Two of the finest, most idiosyncratic actors working today are gloriously paired in Italian director Luca Guadagnino’s “A Bigger Splash.” Tilda Swinton and Ralph Fiennes ignite this languid story of love, regret and rock music as former lovers and close friends whose long-term intimacy flutters between platonic and sexual, all the while observed by her younger boyfriend and his much younger daughter.

Swinton is an “always watch” actress; if she is in a movie, you should at least check it out. Her starring turn in this director’s 2009 movie “I Am Love” induced widespread swooning over a visual style that is also gloriously displayed here. As rock star Marianne Lane (Swinton) recovers from throat surgery that leaves her unable to speak, she is lovingly and almost silently served by her hunky younger boyfriend (Matthias Schoenaerts). Into their clothing-optional reverie on a sun-drenched Italian island explodes their mutual longtime friend Harry (Ralph Fiennes), who is simultaneously, brilliantly delightful, annoying, needy and attentive.

What follows is a gorgeously photographed, incredibly stylish character study, as Swinton and Fiennes literally and figuratively dance around their feelings, past and present. And speaking of dancing, Fiennes delivers a career high in a sprightly dance sequence to a Rolling Stones album he plays, trying to impress his daughter and everyone else with his many famous associations as a record producer. Harry seems always to be trying too hard, yet he is undeniably successful and talented. Fiennes gives him incredible dimensions.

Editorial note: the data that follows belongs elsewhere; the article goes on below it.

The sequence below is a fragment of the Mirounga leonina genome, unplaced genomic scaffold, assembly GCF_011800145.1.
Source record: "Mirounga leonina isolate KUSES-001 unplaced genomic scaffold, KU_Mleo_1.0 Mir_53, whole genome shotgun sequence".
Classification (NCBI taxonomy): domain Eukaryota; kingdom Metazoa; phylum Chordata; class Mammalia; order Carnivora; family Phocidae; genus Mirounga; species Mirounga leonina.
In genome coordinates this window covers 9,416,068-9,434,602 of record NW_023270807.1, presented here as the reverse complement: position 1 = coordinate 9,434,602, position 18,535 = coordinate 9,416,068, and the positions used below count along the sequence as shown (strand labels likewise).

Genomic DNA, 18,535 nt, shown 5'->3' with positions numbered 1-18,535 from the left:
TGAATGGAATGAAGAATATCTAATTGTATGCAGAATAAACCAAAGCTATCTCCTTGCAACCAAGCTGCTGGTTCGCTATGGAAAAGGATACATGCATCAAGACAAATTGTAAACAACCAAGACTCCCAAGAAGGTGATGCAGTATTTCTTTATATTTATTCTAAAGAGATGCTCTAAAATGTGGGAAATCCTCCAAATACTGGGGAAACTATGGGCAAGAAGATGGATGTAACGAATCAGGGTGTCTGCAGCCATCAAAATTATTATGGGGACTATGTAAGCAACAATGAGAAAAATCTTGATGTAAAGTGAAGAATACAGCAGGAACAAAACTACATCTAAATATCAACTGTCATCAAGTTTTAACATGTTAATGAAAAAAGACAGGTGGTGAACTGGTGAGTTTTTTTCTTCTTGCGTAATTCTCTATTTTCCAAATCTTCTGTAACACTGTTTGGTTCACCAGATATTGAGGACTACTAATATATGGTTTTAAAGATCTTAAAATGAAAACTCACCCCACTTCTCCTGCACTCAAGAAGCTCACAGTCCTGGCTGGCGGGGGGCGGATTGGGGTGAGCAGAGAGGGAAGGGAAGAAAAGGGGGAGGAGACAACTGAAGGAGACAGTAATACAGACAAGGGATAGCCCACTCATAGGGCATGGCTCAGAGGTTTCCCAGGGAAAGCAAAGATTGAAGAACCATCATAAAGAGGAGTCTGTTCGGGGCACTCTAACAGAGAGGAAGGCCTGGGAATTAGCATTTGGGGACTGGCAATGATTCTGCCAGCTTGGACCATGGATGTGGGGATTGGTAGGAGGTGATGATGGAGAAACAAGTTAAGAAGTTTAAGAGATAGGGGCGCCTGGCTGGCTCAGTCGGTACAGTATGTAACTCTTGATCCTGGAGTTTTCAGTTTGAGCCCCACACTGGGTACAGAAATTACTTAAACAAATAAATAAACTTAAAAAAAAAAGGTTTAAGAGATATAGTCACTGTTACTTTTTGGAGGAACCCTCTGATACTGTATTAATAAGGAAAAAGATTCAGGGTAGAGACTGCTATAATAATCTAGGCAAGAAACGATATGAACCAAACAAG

Things come to a head in the film’s shocking final scenes, but the excellent dialogue and great performances were enough for me up until that point. Apparently Tilda Swinton made the suggestion to cut all her character’s dialogue and make her mute from surgery, and her attempts to stop herself from screaming at the end are amazing. Swinton is one talented alien goddess. She’s incredibly specific physically, yet a chameleon as an actress.

Even the basically vapid Dakota Johnson brings something to her role as Fiennes’ recently identified daughter; she is yet another puzzle piece from the characters’ storied pasts. Flashbacks fill in some of the details, as does perfectly rendered dialogue between characters who know everything about each other, but still find ways to explain themselves to the audience.

As for the plot of “A Bigger Splash,” nothing much happens. Yet the experience of watching it is dynamic and exciting, even suspenseful, and not just to see what Swinton will wear next. Her relationship with Schoenaerts is as subtle and quiet; hidden depths are suggested in the care they show for each other.

His suicide attempt and subsequent sobriety are hot-button topics. We only find out in a flashback that it was Harry who introduced him to Marianne in the first place, essentially handing her off with his blessing.

This film is basically two hours of sexual tension, fabulous caftans, stunning scenery, an awesome soundtrack and nudity. It is also much more than that, a simmering visual experience that never lets the characters or the viewer relax into the paradise so vividly shown on screen.

“A Bigger Splash” is currently available to rent.